I stumbled into a brilliant Social Movement Marketing case study at Mashable’s Summer of Social Good Conference last week. Andy Ridley, the executive director of Earth Hour, presented an inspiring case study of the work his organization (WWF) has been doing.
Previously I’ve discussed how successful social movements are able to balance a seemingly contradictory dynamic: They empower individuals by forming one collective identity. Followers of a movement join a group of many to achieve personal betterment; the way mackerel form schools to increase the chances of survival for each individual fish.
Abstruse as this may be, Earth Hour is a perfect example of how to work this balance in the cause world.
You may have participated in Earth Hour without even knowing it. In Sydney, Australia in 2007, Earth Hour convinced 2 million people to shut off their lights for an hour at the same time. The stunt has now become an annual global event that, in 2009 saw 4,000 cities and 1 billion people participate. (Watch a great video about it here.)
For one organization to inspire one fifth of the planet to act in unison, they needed for all participants to bear the responsibility of promoting the movement. Earth Hour’s brand, manifested in its culture of joy, communion, and hope, transcends geography, nationality, and class. However, it was Earth Hour’s ability to let people personalize the brand that really generated a movement.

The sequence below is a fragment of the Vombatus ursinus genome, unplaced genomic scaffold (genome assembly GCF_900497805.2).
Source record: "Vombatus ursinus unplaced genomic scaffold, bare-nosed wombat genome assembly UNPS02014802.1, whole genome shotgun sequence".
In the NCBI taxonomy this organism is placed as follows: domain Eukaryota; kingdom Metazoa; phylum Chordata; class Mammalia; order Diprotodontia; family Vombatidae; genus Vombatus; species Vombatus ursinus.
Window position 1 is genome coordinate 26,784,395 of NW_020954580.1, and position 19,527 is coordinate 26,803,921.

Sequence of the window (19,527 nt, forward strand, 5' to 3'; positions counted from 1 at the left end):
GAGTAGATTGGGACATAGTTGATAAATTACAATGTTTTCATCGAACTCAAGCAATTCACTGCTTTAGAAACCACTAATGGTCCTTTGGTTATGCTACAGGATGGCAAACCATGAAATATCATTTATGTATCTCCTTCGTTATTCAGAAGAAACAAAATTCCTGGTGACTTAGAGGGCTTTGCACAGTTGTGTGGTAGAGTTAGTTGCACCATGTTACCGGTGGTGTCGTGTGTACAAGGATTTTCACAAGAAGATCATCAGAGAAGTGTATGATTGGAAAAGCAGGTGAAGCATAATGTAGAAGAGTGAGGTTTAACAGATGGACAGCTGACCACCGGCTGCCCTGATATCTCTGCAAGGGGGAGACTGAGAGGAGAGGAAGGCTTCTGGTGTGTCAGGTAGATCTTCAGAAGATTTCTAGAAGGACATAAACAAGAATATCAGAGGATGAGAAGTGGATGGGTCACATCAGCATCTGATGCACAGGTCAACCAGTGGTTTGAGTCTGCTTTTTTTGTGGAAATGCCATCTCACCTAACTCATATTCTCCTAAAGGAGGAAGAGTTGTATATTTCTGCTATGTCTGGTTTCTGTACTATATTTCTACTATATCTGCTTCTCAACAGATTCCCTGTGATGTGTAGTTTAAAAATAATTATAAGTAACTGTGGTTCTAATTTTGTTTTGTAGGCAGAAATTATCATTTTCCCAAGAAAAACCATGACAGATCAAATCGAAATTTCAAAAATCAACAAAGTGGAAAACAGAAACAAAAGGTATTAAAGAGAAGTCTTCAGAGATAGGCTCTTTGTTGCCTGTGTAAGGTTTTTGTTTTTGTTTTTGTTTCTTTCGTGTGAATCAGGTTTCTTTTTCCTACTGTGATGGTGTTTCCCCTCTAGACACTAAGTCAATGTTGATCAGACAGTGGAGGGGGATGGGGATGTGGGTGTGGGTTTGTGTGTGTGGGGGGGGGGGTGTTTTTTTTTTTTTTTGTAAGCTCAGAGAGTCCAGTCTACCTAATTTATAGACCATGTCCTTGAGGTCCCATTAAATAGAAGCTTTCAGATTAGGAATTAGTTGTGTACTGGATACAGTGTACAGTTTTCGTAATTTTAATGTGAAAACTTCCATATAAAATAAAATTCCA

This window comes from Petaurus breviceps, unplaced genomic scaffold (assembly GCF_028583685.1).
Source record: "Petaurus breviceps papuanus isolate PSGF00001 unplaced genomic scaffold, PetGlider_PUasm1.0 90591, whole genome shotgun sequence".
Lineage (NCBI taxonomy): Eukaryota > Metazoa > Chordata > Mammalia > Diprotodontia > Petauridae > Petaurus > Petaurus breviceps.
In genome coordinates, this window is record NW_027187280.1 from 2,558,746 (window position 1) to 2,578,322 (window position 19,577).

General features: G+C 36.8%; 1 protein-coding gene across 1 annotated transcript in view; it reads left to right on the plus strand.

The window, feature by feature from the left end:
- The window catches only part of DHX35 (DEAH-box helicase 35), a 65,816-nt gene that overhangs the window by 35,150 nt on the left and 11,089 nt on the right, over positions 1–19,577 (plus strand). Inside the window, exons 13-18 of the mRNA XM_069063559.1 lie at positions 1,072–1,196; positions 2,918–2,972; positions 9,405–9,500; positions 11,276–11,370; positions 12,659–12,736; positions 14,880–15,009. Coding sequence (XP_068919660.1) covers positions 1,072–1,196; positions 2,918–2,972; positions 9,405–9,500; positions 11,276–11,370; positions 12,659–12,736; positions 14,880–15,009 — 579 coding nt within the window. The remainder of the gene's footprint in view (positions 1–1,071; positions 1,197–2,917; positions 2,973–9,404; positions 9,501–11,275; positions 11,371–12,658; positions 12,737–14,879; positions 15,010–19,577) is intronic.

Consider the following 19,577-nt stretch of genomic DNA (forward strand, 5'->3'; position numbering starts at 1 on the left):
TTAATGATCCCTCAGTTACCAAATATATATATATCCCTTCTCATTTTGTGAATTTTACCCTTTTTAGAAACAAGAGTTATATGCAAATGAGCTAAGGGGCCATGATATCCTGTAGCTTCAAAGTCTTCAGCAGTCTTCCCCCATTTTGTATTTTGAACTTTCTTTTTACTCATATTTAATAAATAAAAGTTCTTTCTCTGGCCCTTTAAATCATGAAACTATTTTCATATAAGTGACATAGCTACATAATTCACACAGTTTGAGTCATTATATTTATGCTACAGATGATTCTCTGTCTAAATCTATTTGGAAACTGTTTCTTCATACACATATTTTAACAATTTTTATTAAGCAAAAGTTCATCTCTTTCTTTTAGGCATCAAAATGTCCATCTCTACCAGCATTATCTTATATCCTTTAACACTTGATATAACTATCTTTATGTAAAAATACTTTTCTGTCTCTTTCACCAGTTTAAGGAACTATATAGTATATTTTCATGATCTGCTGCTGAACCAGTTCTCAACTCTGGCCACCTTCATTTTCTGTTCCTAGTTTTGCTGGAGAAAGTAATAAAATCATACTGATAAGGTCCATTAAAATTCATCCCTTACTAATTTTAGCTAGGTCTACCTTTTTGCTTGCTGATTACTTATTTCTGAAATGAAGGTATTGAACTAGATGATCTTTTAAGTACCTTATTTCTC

People took those core virtues of joy, communion, and hope and ran with them. Some people organized candlelit beer pong, some organized rock concerts, some hosted dinner parties, some had bon fires, and the ideas went on and on. From Israel to Iowa, people took ownership of the movement, but everything remained in the context of the culture of Earth Hour.
However, we must recognize that this wasn’t the luck of the draw. Earth Hour set out to encourage people to personalize the brand or movement. They offered access to download any of the promotional creative work to use as templates, created a forum for people to share materials they had created on their own, and made available all of the social networking tools necessary for people to take the reins of the movement.
Brands must offer both the collective identity and the personal reason to believe. Earth Hour mastered both and changed the world, at least for 60 minutes. As the media landscape changes to favor individuals, relinquishing brand ownership to the people will inevitably be necessary…all we can do now is set the context.